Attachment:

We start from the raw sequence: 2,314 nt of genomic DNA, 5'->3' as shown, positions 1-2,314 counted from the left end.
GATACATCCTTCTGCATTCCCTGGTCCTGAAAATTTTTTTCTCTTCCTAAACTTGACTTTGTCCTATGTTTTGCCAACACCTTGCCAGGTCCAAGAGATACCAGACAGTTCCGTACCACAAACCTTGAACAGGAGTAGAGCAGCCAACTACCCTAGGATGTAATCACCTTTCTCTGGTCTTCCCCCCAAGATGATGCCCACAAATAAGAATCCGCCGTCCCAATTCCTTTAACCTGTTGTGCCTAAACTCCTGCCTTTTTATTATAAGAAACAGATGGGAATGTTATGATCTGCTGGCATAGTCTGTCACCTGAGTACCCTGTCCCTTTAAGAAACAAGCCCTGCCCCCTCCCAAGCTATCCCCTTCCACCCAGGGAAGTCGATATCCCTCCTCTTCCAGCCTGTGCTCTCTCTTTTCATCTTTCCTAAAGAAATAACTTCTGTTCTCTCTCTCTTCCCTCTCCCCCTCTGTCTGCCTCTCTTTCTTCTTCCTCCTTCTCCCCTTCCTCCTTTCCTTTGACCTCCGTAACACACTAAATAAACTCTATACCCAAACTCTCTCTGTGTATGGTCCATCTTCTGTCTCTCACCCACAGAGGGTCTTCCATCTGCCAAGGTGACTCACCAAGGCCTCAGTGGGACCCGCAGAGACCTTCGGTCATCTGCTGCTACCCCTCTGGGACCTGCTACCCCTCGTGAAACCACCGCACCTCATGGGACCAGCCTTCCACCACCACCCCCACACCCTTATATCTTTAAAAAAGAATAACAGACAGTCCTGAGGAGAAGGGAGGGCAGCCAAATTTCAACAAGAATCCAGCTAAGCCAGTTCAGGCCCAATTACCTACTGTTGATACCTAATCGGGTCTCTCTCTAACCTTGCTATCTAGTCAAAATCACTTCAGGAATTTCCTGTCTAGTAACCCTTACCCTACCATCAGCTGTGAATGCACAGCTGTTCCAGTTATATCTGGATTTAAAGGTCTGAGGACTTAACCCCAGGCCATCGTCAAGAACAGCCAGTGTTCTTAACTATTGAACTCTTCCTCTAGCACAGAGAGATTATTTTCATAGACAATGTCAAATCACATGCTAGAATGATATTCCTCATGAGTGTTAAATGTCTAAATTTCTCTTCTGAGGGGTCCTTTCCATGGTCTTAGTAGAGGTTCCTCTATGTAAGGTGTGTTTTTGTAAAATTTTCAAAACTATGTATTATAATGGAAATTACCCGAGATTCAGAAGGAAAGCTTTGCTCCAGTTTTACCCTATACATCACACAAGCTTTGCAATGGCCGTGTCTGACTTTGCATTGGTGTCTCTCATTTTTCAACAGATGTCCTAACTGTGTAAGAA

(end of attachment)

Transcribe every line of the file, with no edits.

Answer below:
We start from the raw sequence: 2,314 nt of genomic DNA, 5'->3' as shown, positions 1-2,314 counted from the left end.
GATACATCCTTCTGCATTCCCTGGTCCTGAAAATTTTTTTCTCTTCCTAAACTTGACTTTGTCCTATGTTTTGCCAACACCTTGCCAGGTCCAAGAGATACCAGACAGTTCCGTACCACAAACCTTGAACAGGAGTAGAGCAGCCAACTACCCTAGGATGTAATCACCTTTCTCTGGTCTTCCCCCCAAGATGATGCCCACAAATAAGAATCCGCCGTCCCAATTCCTTTAACCTGTTGTGCCTAAACTCCTGCCTTTTTATTATAAGAAACAGATGGGAATGTTATGATCTGCTGGCATAGTCTGTCACCTGAGTACCCTGTCCCTTTAAGAAACAAGCCCTGCCCCCTCCCAAGCTATCCCCTTCCACCCAGGGAAGTCGATATCCCTCCTCTTCCAGCCTGTGCTCTCTCTTTTCATCTTTCCTAAAGAAATAACTTCTGTTCTCTCTCTCTTCCCTCTCCCCCTCTGTCTGCCTCTCTTTCTTCTTCCTCCTTCTCCCCTTCCTCCTTTCCTTTGACCTCCGTAACACACTAAATAAACTCTATACCCAAACTCTCTCTGTGTATGGTCCATCTTCTGTCTCTCACCCACAGAGGGTCTTCCATCTGCCAAGGTGACTCACCAAGGCCTCAGTGGGACCCGCAGAGACCTTCGGTCATCTGCTGCTACCCCTCTGGGACCTGCTACCCCTCGTGAAACCACCGCACCTCATGGGACCAGCCTTCCACCACCACCCCCACACCCTTATATCTTTAAAAAAGAATAACAGACAGTCCTGAGGAGAAGGGAGGGCAGCCAAATTTCAACAAGAATCCAGCTAAGCCAGTTCAGGCCCAATTACCTACTGTTGATACCTAATCGGGTCTCTCTCTAACCTTGCTATCTAGTCAAAATCACTTCAGGAATTTCCTGTCTAGTAACCCTTACCCTACCATCAGCTGTGAATGCACAGCTGTTCCAGTTATATCTGGATTTAAAGGTCTGAGGACTTAACCCCAGGCCATCGTCAAGAACAGCCAGTGTTCTTAACTATTGAACTCTTCCTCTAGCACAGAGAGATTATTTTCATAGACAATGTCAAATCACATGCTAGAATGATATTCCTCATGAGTGTTAAATGTCTAAATTTCTCTTCTGAGGGGTCCTTTCCATGGTCTTAGTAGAGGTTCCTCTATGTAAGGTGTGTTTTTGTAAAATTTTCAAAACTATGTATTATAATGGAAATTACCCGAGATTCAGAAGGAAAGCTTTGCTCCAGTTTTACCCTATACATCACACAAGCTTTGCAATGGCCGTGTCTGACTTTGCATTGGTGTCTCTCATTTTTCAACAGATGTCCTAACTGTGTAAGAA